What is an Elsanta strawberry? Strawberry ‘Elsanta’ (Fragaria x ananassa ‘Elsanta’) is a vigorous plant with deep green foliage; large flowers; and big, shiny, mouthwatering berries that ripen in mid-summer. This robust plant is easy to grow and a cinch to harvest, making it a good choice for beginning gardeners. It is suitable for growing in USDA plant hardiness zones 3 through 10. Interested in growing Elsanta strawberries? Read on for more information.
Elsanta Strawberry Facts
Elsanta is a Dutch variety that has risen to prominence over the years due to its reliable yield and disease resistance. It is a supermarket favorite because of its quality, firmness, and long shelf life. It is grown across the United States and Europe. Some people have complained that Elsanta and other supermarket strawberries have lost their flavor, but it is theorized that this occurs when plants are overwatered in order to grow them quickly. This is a good reason for growing Elsanta strawberries at home!
How to Grow Elsanta Strawberry Plants
Plant Elsanta strawberries in a sunny, sheltered location as soon as the ground can be worked in spring. Early planting allows the plants to become well established before the arrival of hot weather. Strawberries require well-drained soil, so dig in a generous quantity of compost or other organic material before planting, along with a balanced, all-purpose fertilizer. Elsanta strawberries also do well in raised beds and containers. Don’t plant strawberries where tomatoes, peppers, potatoes or eggplant have been grown; the soil may harbor a serious disease known as verticillium wilt. Strawberries produce best with full sunlight for at least six to eight hours per day. Allow about 18 inches (46 cm.) between plants, and avoid planting too deeply. Ensure the crown of the plant is slightly above the surface of the soil, just covering the tops of the roots. The plants will begin producing runners and “daughter” plants in four to five weeks.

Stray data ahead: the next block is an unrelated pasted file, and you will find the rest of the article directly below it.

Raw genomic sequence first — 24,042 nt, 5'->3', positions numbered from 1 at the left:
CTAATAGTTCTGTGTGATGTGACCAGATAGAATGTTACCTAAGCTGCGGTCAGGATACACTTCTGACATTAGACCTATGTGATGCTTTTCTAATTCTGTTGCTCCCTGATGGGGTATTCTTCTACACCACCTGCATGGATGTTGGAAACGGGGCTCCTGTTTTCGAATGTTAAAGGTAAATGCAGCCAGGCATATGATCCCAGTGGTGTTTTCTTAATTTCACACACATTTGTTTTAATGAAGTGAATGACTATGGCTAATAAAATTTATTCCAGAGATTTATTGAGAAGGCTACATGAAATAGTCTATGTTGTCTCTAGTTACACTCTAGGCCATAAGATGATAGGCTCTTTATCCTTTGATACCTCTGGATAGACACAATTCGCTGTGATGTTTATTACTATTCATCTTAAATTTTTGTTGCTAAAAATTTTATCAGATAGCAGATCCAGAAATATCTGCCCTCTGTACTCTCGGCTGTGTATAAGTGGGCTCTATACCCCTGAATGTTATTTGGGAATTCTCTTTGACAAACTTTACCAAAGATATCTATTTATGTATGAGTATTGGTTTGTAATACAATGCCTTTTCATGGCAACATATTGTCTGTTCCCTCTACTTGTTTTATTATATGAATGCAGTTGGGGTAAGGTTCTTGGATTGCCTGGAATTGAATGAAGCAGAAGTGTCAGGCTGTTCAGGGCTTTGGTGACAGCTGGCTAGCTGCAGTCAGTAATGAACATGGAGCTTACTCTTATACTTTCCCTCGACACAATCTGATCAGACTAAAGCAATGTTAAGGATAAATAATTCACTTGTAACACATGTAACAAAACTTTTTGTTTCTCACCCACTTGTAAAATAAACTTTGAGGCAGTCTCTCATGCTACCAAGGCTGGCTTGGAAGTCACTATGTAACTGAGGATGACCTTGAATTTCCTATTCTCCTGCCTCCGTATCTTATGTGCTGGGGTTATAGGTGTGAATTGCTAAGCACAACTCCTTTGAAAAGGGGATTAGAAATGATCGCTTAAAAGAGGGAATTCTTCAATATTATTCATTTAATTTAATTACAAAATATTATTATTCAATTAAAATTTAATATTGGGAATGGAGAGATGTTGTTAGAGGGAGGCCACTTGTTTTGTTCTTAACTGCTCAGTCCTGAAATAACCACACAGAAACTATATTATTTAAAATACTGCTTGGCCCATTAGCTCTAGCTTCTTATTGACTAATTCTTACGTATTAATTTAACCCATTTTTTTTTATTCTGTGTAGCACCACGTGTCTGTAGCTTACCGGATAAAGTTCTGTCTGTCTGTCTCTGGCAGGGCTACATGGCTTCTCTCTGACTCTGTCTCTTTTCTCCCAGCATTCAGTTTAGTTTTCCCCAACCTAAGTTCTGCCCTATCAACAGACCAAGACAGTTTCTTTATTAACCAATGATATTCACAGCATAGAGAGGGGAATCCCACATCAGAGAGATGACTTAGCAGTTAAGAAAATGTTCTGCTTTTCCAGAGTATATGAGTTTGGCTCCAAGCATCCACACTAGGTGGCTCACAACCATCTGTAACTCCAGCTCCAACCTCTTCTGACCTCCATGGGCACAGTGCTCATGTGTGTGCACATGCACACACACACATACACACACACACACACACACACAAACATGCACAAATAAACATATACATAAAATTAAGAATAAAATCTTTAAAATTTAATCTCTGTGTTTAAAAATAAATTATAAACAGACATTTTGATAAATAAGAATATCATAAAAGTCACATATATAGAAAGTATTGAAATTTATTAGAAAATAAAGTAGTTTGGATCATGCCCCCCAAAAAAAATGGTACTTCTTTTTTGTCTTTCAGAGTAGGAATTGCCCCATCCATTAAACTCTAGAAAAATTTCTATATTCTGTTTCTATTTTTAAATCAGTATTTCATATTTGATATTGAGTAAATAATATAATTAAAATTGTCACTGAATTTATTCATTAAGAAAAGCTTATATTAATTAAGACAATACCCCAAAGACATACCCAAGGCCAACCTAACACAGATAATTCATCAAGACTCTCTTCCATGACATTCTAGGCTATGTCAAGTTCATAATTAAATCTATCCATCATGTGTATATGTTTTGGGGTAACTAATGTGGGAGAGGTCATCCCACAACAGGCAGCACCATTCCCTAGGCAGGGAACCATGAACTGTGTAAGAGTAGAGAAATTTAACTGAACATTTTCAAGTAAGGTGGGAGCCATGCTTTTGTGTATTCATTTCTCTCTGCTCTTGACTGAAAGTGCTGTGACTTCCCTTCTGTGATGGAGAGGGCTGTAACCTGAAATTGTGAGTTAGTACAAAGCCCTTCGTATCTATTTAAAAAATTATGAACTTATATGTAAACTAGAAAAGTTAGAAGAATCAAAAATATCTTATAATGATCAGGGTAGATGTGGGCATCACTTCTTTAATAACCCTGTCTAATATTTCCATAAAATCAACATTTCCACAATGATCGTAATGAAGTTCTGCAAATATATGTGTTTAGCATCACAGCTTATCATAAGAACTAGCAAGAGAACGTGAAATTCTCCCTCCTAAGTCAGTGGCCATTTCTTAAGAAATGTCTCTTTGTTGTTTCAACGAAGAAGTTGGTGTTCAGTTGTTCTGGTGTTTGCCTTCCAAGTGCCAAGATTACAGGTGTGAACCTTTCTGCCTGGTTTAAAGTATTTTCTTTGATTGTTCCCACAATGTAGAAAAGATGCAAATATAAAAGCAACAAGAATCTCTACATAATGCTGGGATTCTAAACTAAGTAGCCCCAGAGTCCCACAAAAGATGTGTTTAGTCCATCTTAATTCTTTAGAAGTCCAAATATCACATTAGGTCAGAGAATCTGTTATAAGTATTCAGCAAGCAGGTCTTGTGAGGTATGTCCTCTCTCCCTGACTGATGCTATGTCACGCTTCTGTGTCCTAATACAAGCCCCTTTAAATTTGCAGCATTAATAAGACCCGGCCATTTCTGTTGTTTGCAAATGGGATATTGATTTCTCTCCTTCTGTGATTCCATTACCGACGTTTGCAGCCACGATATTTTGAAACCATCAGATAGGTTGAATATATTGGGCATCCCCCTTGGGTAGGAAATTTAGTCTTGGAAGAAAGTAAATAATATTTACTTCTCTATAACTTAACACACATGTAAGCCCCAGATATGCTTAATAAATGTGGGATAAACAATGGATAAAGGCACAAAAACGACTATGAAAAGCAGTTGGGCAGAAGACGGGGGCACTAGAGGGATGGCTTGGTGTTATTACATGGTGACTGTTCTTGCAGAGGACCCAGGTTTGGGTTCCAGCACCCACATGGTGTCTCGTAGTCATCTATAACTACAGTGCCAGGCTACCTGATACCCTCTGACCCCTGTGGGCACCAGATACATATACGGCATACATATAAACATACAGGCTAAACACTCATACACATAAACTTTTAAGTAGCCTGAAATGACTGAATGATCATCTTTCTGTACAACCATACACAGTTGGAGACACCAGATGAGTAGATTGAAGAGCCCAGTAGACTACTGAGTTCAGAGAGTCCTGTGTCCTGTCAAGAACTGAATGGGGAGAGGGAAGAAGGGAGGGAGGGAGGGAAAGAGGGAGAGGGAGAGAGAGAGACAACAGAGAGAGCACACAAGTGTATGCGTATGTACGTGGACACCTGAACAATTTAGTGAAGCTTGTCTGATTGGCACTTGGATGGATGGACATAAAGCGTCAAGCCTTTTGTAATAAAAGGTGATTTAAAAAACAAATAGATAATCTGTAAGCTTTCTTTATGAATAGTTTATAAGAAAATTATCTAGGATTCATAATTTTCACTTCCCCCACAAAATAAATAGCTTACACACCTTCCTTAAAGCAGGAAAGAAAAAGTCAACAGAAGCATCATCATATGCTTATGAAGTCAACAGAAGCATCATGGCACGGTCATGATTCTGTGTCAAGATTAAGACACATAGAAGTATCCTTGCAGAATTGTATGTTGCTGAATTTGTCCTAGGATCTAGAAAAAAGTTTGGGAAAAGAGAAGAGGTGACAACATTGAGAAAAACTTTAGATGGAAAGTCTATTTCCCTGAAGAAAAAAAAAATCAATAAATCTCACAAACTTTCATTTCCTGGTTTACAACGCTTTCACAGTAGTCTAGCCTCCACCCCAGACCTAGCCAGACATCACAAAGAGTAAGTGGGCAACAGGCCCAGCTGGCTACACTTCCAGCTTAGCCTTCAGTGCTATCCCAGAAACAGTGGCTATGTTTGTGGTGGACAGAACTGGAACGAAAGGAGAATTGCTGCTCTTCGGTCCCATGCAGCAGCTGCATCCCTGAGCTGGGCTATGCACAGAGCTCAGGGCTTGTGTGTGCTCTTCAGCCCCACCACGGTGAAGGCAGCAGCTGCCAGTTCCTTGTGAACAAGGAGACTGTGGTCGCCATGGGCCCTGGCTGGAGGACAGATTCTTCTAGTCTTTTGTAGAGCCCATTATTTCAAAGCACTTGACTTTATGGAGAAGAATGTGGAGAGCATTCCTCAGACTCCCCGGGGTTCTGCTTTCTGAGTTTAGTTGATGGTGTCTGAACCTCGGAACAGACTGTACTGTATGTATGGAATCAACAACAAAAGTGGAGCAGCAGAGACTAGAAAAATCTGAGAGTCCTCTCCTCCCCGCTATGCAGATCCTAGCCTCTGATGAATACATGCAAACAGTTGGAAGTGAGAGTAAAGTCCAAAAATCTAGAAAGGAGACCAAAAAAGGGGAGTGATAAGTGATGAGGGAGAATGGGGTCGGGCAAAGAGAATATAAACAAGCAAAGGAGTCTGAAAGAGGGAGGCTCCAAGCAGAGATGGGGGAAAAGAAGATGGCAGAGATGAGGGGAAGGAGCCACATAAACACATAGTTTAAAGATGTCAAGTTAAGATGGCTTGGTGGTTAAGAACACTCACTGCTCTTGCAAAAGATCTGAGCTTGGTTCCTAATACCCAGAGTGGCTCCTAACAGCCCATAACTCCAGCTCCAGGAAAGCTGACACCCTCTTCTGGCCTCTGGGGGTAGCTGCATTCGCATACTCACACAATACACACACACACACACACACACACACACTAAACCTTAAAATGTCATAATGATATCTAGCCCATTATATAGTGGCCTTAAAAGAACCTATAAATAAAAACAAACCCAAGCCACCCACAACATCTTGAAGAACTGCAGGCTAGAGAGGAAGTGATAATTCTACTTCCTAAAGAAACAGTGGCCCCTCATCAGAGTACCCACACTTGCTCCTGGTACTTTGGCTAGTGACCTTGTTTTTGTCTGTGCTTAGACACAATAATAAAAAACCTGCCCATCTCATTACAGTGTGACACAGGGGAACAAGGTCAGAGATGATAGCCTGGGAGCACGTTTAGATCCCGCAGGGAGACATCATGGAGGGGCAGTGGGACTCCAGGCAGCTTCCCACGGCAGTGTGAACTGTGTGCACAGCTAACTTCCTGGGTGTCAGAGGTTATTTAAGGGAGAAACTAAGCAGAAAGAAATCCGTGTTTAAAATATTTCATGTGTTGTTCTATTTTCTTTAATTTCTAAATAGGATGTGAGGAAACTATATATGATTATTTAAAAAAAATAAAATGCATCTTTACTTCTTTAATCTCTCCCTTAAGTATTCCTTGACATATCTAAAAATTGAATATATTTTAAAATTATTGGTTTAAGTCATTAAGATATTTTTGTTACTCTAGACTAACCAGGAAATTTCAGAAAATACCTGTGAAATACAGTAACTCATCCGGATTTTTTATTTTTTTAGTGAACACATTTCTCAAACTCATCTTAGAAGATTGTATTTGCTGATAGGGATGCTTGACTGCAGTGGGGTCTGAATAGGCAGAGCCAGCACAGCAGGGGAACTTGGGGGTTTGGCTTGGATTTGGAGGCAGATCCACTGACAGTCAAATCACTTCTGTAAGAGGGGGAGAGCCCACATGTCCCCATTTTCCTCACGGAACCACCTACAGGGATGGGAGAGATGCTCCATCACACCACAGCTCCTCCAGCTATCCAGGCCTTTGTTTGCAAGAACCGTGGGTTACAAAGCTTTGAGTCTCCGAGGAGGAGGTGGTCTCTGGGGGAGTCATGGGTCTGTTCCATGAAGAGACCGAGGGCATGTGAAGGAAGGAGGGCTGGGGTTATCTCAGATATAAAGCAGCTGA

Elsanta Berry Care
During the first growing season, remove blooms as soon as they appear to encourage development of more runners and a bigger crop in following years. Feed the plants after the first harvest in mid-summer, beginning in the second year, using a balanced, all-purpose fertilizer. Feed container-grown strawberries every other week throughout the growing season, using a water-soluble fertilizer. Water frequently but not excessively. In general, about an inch (2.5 cm.) of water is sufficient, although the plants may need a little extra during hot, dry weather and while the plants are setting fruit. Weed the strawberry patch regularly. Weeds will draw moisture and nutrients from the plants. Mulch plants with well-rotted manure or compost in spring, but use mulch sparingly if slugs and snails are a problem. In this case, consider using plastic mulch. Treat slugs and snails with commercial slug bait. You may be able to control slugs with beer traps or other homemade solutions. Cover the plants with plastic netting to protect the berries from birds.
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